Another widely used toasting method is frying in oil (we've used it here for Braised Turkey in Teloloapan Red Mole). The flavor difference is remarkable -- so much so that even a novice can tell the difference in the finished dish. You sense a richer toastiness and texture.

Our restaurant-style chile-toasting method involves a broiler, though only when you've mastered griddle-toasting should you try this. We open the stemmed and seeded chiles flat on a baking sheet and place them about 6 inches below a commercial salamander heated to its lowest setting (about medium on a home broiler); the chiles begin to move about (it's quite a sight), and within seconds we catch their aroma and see a faint wisp of smoke. That's when we quickly pull them out, flip them over and toast the other side.

When pulverizing chiles into powder, you can toast them thoroughly on the griddle or bake them in the oven until thoroughly crisp. Oven-crisping is okay for powder (where thorough, dry toasting and crispness is important), though it doesn't add the complexity you get from the direct-surface or oil toasting.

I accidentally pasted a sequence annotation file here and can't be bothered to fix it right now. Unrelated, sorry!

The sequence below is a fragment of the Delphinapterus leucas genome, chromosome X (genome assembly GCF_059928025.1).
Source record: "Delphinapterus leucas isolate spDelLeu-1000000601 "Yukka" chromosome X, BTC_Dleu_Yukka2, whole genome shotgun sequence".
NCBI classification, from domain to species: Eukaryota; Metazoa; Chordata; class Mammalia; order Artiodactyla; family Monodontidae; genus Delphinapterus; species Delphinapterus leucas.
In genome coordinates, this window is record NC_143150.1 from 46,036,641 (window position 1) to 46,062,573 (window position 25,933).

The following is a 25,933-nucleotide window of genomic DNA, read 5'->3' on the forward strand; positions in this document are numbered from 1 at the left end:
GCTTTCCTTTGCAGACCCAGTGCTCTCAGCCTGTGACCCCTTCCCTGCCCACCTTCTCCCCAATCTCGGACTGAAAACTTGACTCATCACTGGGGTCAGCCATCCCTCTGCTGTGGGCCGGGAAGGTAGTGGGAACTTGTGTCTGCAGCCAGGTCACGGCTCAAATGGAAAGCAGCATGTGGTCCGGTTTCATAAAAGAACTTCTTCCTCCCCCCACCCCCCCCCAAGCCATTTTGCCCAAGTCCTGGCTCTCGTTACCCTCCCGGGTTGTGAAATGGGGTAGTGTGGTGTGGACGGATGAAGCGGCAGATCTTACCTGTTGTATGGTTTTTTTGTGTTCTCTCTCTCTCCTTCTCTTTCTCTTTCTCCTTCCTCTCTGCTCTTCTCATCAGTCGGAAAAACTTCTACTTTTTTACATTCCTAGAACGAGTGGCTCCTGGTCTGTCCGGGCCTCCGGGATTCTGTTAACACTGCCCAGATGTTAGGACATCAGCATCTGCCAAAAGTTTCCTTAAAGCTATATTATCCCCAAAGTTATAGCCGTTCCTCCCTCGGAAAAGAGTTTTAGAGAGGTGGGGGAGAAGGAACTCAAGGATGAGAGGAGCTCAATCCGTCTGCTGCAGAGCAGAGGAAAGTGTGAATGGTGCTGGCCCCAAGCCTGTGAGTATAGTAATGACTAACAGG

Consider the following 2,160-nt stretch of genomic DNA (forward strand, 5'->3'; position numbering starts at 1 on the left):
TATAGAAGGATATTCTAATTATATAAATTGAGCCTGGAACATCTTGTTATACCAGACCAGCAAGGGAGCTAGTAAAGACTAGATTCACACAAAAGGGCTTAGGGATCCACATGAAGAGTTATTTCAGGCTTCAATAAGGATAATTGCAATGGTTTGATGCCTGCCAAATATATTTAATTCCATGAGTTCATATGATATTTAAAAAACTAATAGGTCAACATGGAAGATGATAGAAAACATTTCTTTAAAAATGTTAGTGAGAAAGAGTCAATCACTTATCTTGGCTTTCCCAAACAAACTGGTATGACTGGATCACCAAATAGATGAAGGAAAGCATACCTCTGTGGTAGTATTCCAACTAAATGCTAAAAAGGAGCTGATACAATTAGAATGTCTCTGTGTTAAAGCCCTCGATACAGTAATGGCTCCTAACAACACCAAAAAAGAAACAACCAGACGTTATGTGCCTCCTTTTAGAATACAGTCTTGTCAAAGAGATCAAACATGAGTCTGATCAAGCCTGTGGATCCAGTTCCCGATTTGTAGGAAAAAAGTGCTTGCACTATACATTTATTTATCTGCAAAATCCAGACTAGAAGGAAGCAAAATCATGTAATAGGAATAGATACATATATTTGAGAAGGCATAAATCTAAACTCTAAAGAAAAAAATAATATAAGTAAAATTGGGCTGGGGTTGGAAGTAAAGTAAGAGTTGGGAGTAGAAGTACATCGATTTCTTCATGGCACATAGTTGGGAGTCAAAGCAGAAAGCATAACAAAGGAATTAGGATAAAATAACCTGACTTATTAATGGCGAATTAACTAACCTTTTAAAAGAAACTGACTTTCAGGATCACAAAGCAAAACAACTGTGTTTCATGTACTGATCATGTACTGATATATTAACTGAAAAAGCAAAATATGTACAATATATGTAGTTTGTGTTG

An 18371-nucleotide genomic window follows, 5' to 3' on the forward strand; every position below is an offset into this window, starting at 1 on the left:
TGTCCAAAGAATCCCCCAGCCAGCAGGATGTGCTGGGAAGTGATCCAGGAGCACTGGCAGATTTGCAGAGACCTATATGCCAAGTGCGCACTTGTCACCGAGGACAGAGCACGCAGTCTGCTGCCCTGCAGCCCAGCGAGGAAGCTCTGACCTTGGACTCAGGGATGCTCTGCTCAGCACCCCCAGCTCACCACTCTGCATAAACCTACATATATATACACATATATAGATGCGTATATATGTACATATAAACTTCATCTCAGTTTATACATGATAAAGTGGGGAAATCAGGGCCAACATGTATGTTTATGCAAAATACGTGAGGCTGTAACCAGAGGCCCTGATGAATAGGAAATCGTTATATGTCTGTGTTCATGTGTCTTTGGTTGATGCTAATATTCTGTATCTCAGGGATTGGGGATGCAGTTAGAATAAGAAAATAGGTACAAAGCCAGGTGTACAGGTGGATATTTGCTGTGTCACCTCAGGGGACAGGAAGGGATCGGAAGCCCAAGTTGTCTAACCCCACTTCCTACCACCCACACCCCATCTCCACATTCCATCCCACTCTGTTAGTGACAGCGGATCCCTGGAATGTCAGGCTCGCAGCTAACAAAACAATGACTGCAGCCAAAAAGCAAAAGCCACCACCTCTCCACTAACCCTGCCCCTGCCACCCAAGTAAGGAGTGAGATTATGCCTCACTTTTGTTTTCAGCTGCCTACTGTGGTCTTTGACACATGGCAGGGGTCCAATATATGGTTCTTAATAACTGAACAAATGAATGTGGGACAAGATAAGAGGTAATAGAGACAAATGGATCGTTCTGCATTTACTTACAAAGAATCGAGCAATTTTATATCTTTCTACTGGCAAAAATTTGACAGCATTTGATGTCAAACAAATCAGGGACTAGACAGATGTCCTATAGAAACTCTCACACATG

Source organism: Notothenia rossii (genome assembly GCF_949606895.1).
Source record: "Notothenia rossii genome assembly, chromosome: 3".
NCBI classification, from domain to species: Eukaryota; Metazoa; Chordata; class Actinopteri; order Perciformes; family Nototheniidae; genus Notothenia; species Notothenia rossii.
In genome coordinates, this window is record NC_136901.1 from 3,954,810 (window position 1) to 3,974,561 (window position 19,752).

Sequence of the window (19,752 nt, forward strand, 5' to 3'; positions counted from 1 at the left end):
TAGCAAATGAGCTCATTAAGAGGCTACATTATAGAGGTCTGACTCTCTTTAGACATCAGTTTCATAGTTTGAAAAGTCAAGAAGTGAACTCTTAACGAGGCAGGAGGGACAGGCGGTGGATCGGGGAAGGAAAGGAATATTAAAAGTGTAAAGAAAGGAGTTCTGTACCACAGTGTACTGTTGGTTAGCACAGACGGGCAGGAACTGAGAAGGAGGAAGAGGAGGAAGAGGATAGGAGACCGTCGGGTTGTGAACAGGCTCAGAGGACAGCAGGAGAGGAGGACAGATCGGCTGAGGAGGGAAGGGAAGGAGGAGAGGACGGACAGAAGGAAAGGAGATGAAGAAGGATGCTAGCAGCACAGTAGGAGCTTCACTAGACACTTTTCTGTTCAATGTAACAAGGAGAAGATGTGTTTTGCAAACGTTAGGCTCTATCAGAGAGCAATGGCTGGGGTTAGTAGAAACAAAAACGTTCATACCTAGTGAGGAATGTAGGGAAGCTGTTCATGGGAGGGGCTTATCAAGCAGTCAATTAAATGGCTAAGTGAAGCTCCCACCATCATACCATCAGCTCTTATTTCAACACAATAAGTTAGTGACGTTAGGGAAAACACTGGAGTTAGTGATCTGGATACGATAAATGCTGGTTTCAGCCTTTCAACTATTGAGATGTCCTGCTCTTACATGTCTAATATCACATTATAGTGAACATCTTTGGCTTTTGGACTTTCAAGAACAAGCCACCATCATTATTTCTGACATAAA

Salsa Negra

Having around a jar of this swarthy, very concentrated, yes, very smoky-spicy stuff opens even more seasoning possibilities than a bottle of Asian chile paste or hoisin or Worcestershire. Skillet-seared shrimp tossed with a little salsa will attract any spice-loving friend; smeared on a warm tortilla with a little crumbled cheese, it becomes an addictive snack.

The first time around, you have to convince yourself that it's okay to cook something calling for 50 chipotles that are fried in an oil bath, then soaked in dark sugar water, blended and fried again. For years, even I avoided following the strange-sounding directions of this recipe, until Carmen Ramírez Degollado, one of Mexico's most dynamic cooks, walked me through the traditional Veracruz preparation when she came to teach at our restaurant. Now we're all converted.

The first time you stir a spoonful into that bowl of black beans you're having for dinner, the first time you add a little to that bland barbecue sauce you bought, you'll know why I think of it as "essential," even when it isn't widely known or used in Mexico.

Makes about 1 1/4 potent cups

2 1/2 ounces (roughly 2 1/2 small cones) piloncillo (Mexican unrefined sugar)

OR 1/3 cup dark brown sugar plus 2 teaspoons molasses

Vegetable oil to a depth of 1/4 inch, for frying